Peter and Sarah's Excellent Adventure travel blog


On the 19th we arrived in Granada, which turned out to be our t favorite big city we’ve been to. We walked around with our Aussie friends and decided to take a free tour of a local cigar factory where they make Mumbacho cigars. It was actually quite informative and we were showed the whole process of making a premium cigar. They had a lounge in the back with fancy tables and chairs set around a garden and pool so naturally we all had a Flor de Cana on the rocks with a cigar and pretended we were Columbian drug lords. Granada is an old colonial town with lots of cool buildings and was great for just walking around and checking things out, which we did a lot of. It also wasn’t as dirty as most cities in Central America so that was nice. Luckily for us, there was an international jazz fest taking place the last 2 nights we were there so there was good live jazz in the streets. It was surprisingly good, even though it was mostly American covers. We were in Granada for 3 nights, two of which were spent in the fanciest place we’ve stayed in so far. An older Irish couple told us about it and so we splurged on a $25/ night room which should’ve cost much much more.

On our way to Isla de Ometepe we stopped for a night in a treehouse hostel called Poste Rojo just because the flyers made it look pretty cool and we hadn’t stayed in any real jungle hostels yet. This place was definitely in the jungle with crazy insects and monkeys all around. There were a few different buildings built high up in the trees along with a couple decks and a cool suspension bridge connecting things. It was very unique, but we would’ve preferred to hear all the nature whereas the owner just wanted to blast music and give us free rum drinks(because I was living in Texas where he was from and because Sarah was hot) so that wasn’t so bad either.

We arrived in Ometepe on October 23rd which is truly a magical place. It’s an island in Lago de Nicaragua made up of two volcanoes rising from the water. Definitely one of the coolest islands we’ve both been on. We stayed the first night at a nice place right on the water where we just hung out and tried to figure out what we would do with our time on the island. The second night we moved to a really cool organic farm which was further up the volcano called El Zopilote. It was a big property with little paths connecting all the different areas of the farm. This place was a real hippie community where people stay for a while and work on the farm and where you’d be shot for putting something in the wrong recycling or trash bin. We did an hour of horseback riding on the beach one afternoon which was nice except that the horses were old and malnourished workhorses that didn’t seem too pleased to have us on them so we stopped a little early because we felt so bad for them. We will definitely check the condition of the horses before we go riding next time. After our night at the sustainable farm we parted ways with Bonnie and Hayden because they were moving at a faster pace than us(a common theme we’ve found). We moved to our third location on the island named Hacienda Merida where we stayed for 3 more nights. After camping our first two nights on the island we decided to stay in a real room because it was cheap and to get good rest for our upcoming adventures. This hostel was right on the water with a good pier for swimming and definitely our best sunsets of the whole trip. One day we rode bikes to the entrance of a waterfall and then hiked to the huge falls of San Ramon (180 meters). The waterfall was incredible…like something you see in a movie.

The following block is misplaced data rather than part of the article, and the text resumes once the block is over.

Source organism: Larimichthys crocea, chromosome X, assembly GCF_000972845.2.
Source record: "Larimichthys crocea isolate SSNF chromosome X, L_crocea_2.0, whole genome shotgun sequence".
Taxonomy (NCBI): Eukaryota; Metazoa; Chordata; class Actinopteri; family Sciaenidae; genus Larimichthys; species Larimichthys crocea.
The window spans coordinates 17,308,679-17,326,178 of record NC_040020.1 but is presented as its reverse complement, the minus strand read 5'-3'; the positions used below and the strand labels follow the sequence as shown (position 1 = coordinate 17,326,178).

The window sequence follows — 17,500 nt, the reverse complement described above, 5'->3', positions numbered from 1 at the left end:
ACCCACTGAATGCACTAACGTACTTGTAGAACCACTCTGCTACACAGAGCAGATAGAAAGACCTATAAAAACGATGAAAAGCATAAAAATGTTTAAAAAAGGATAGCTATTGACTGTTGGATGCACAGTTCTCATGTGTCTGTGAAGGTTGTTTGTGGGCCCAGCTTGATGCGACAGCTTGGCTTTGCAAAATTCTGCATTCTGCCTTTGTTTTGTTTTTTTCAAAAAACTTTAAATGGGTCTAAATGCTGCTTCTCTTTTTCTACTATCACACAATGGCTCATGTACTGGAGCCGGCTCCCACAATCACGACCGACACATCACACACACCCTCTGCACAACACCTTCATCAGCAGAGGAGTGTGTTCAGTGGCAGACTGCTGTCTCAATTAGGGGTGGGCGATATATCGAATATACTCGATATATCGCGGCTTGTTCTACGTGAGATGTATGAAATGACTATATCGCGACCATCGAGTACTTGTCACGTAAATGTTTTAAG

The highlight of Omtepe was climbing Volcan Maderas. At first we were skeptical because other people said it wasn’t worth it, and from our past experience climbing Volcan San Pedro in Guatemala. But it turned out to be one of the best hikes of the trip. It was definitely challenging, but not too strenuous. About two thirds up, the ecosystem changed where the trees were completely different because of the altitude. We were climbing through these crazy root systems of low growing trees and then we suddenly reached the top, where we had an amazing view of the other volcano and whole island.

Leaving Omtepe was hard, but we knew we needed to move on to our next destination, San Juan del Sur, a popular beach town with the surfer community. The next day we had one more lesson, and to our surprise, we didn’t actually need it! We both got up on the first time, and kinda looked like real surfers. We stayed with this little Italian man, who had the best dog on the planet, Napoli. We were in San Juan for three nights and enjoyed the many beaches. Although the So. Cal guys were complaining about the waves, Peter and I thought it was perfect for us beginners.

That is it for now. We are in Costa Rica now, in Nosara (in the Nicoya peninsula) where we are staying at Aaron’s house, which is absolutely incredible. Clean clothes, hot shower, and a bug free bed. We are in heaven.



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